Residents from across Auckland have reacted to revelations there could be rezoned for more housing and apartments.

The Herald revealed this morning confidential documents and maps showing the poshest and poorest neighbourhoods in the city will be rezoned for more housing and apartments.

Some of Takapuna's most prized streets could lose single house, tree and garden status. Housing density along Lake Rd, one of the city's worst bottlenecks, will more than double in places.

Many of South Auckland's poorest suburbs are also set to house more people. Intensive terraced housing and apartment blocks of four to six storeys are planned for Otara, Mangere, Manurewa and Clendon Park.

Advertisement

Jo Simon said Lake Road linking Devonport to Takapuna is "already a nightmare for anyone travelling during rush hour and now, every weekend, all year round".

"Doubling the population through building will cause complete choking of the road and increase costs to business through lateness. Unless another road is built to link traffic to, particularly, Esmonde Road and the bridge (another nightmare), which no-one in those suburbs will want, it simply won't work.

CLICK ON THE IMAGE TO GO TO THE INTERACTIVE (app users tap here)

Click the image to go through to the interactive map.
Click the image to go through to the interactive map.
Chris Collier outside her home on O'Neills Ave, Takapuna. Photo / Brett Phibbs
Chris Collier outside her home on O'Neills Ave, Takapuna. Photo / Brett Phibbs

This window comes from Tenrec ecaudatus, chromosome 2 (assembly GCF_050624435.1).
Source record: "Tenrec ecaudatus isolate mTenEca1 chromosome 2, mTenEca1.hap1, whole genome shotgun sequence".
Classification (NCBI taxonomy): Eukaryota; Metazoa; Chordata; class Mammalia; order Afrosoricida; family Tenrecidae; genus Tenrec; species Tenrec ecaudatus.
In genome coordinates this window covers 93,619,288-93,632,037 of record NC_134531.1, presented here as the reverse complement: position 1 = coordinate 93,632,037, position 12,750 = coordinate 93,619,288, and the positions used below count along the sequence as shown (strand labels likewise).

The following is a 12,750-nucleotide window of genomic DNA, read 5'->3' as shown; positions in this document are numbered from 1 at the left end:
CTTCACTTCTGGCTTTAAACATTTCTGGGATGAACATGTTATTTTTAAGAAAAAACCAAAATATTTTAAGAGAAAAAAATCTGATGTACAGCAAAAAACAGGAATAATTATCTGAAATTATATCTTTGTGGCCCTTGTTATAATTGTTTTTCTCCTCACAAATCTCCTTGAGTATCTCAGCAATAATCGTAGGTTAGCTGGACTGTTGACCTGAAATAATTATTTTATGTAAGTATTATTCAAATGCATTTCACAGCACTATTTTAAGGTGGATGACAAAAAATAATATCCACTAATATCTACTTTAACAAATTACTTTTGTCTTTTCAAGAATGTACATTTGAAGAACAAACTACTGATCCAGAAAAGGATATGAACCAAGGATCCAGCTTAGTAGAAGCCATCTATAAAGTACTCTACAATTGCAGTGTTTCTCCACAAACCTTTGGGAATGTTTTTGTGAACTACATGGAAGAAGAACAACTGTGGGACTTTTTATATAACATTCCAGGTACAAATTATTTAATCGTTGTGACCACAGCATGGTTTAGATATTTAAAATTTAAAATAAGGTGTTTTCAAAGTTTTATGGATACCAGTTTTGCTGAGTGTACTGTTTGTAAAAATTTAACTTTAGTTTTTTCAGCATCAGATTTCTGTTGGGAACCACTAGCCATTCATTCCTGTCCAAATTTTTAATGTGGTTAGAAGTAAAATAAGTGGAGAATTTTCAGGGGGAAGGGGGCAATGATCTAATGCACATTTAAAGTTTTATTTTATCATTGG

You are joking, says Chris Collier, when told her five-bedroom house could be replaced with six townhouses.

Ms Collier lives in O'Neills Ave, one of Takapuna's prime waterfront addresses.

"I love it here," said Ms Collier, who is attracted to the big houses, manicured gardens and large trees which make O'Neills Ave, Brett Ave and Minnehaha Ave some of the most desirable real estate in Auckland.

Now, without a single resident asking, the council is proposing to rezone the three avenues from low density suburban housing for townhouses with no density controls on large sections.

At Ms Collier's property, a 90-year-old house on a 1096sq m section, six townhouses could be built.

"I would hate that. One of the great things about houses in the street are the big sections. I would never want that to change," she said.

Faye Shields, who has lived in Brett Ave for 20 years, said the proposed zoning changes would change the character of the neighbourhood, add to parking problems and reduce sunlight. The council, she said, should be telling residents about the proposed changes.

May Wang is also unimpressed at the proposed changes to the family's property, a white villa-cum-bungalow with white roses in the front garden.

Mrs Wang moved with family from Mt Roskill to Brett Ave two years ago for the Takapuna lifestyle of a quiet life close to the beach.

A short distance away, but often a painfully slow drive, Tony Keenan, chairman of the Belmont and Hauraki Community Association, is fired up about more than doubling the housing density around Hauraki Corner and further down Lake Rd.

Lake Rd is already congested for seven hours on weekdays and longer at the weekend. There was gridlock, unreliable bus services and dangers for cyclists. "It's chaos," he said.

Natural growth on the peninsula was being compounded with intensive housing plans by Housing New Zealand and Ngati Whatua on navy land, plus intensification on Lake Rd.

Mr Keenan said developments like Long Bay and Stonefields had not been able to proceed until the necessary infrastructure was built.

"If you have to intensify do it sensibly," Mr Keenan said. "Take the time and plan it in steps with provision for infrastructure."